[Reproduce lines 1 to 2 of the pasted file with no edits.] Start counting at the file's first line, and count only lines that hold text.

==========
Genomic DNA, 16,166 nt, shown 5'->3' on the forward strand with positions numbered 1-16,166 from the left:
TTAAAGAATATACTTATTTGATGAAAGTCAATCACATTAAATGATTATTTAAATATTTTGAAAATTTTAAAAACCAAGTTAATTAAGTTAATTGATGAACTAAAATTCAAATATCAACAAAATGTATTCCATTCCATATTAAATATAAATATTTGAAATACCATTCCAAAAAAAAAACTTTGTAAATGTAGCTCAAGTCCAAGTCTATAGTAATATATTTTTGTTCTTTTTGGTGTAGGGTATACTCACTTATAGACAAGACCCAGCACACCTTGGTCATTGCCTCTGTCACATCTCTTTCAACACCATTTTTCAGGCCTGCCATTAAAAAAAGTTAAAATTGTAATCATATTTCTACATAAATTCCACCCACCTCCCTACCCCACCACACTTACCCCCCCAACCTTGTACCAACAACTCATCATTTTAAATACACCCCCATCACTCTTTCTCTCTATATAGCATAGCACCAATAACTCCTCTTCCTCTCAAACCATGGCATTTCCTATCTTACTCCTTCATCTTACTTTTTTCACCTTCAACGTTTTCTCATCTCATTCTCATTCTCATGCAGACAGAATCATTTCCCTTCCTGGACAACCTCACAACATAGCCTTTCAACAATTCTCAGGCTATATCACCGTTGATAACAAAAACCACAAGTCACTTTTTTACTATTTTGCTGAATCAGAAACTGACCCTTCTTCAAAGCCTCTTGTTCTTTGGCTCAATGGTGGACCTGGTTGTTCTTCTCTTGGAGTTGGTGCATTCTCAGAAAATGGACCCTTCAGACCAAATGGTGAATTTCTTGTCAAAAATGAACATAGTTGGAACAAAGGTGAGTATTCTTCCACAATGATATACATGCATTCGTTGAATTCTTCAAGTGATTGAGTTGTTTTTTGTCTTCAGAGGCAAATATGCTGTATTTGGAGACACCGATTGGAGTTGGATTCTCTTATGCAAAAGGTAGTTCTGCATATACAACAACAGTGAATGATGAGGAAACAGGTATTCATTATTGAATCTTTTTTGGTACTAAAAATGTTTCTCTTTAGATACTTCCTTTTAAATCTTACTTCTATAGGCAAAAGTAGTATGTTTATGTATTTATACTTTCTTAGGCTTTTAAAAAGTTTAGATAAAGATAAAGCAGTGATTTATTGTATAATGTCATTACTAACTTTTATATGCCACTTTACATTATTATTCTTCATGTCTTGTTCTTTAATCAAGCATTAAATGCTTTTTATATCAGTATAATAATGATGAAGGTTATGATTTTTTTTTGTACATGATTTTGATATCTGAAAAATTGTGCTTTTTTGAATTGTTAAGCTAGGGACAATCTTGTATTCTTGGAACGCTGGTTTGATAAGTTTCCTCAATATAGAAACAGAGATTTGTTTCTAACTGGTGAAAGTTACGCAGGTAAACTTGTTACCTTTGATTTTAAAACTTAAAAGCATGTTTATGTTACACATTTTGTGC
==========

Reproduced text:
Genomic DNA, 16,166 nt, shown 5'->3' on the forward strand with positions numbered 1-16,166 from the left:
TTAAAGAATATACTTATTTGATGAAAGTCAATCACATTAAATGATTATTTAAATATTTTGAAAATTTTAAAAACCAAGTTAATTAAGTTAATTGATGAACTAAAATTCAAATATCAACAAAATGTATTCCATTCCATATTAAATATAAATATTTGAAATACCATTCCAAAAAAAAAACTTTGTAAATGTAGCTCAAGTCCAAGTCTATAGTAATATATTTTTGTTCTTTTTGGTGTAGGGTATACTCACTTATAGACAAGACCCAGCACACCTTGGTCATTGCCTCTGTCACATCTCTTTCAACACCATTTTTCAGGCCTGCCATTAAAAAAAGTTAAAATTGTAATCATATTTCTACATAAATTCCACCCACCTCCCTACCCCACCACACTTACCCCCCCAACCTTGTACCAACAACTCATCATTTTAAATACACCCCCATCACTCTTTCTCTCTATATAGCATAGCACCAATAACTCCTCTTCCTCTCAAACCATGGCATTTCCTATCTTACTCCTTCATCTTACTTTTTTCACCTTCAACGTTTTCTCATCTCATTCTCATTCTCATGCAGACAGAATCATTTCCCTTCCTGGACAACCTCACAACATAGCCTTTCAACAATTCTCAGGCTATATCACCGTTGATAACAAAAACCACAAGTCACTTTTTTACTATTTTGCTGAATCAGAAACTGACCCTTCTTCAAAGCCTCTTGTTCTTTGGCTCAATGGTGGACCTGGTTGTTCTTCTCTTGGAGTTGGTGCATTCTCAGAAAATGGACCCTTCAGACCAAATGGTGAATTTCTTGTCAAAAATGAACATAGTTGGAACAAAGGTGAGTATTCTTCCACAATGATATACATGCATTCGTTGAATTCTTCAAGTGATTGAGTTGTTTTTTGTCTTCAGAGGCAAATATGCTGTATTTGGAGACACCGATTGGAGTTGGATTCTCTTATGCAAAAGGTAGTTCTGCATATACAACAACAGTGAATGATGAGGAAACAGGTATTCATTATTGAATCTTTTTTGGTACTAAAAATGTTTCTCTTTAGATACTTCCTTTTAAATCTTACTTCTATAGGCAAAAGTAGTATGTTTATGTATTTATACTTTCTTAGGCTTTTAAAAAGTTTAGATAAAGATAAAGCAGTGATTTATTGTATAATGTCATTACTAACTTTTATATGCCACTTTACATTATTATTCTTCATGTCTTGTTCTTTAATCAAGCATTAAATGCTTTTTATATCAGTATAATAATGATGAAGGTTATGATTTTTTTTTGTACATGATTTTGATATCTGAAAAATTGTGCTTTTTTGAATTGTTAAGCTAGGGACAATCTTGTATTCTTGGAACGCTGGTTTGATAAGTTTCCTCAATATAGAAACAGAGATTTGTTTCTAACTGGTGAAAGTTACGCAGGTAAACTTGTTACCTTTGATTTTAAAACTTAAAAGCATGTTTATGTTACACATTTTGTGC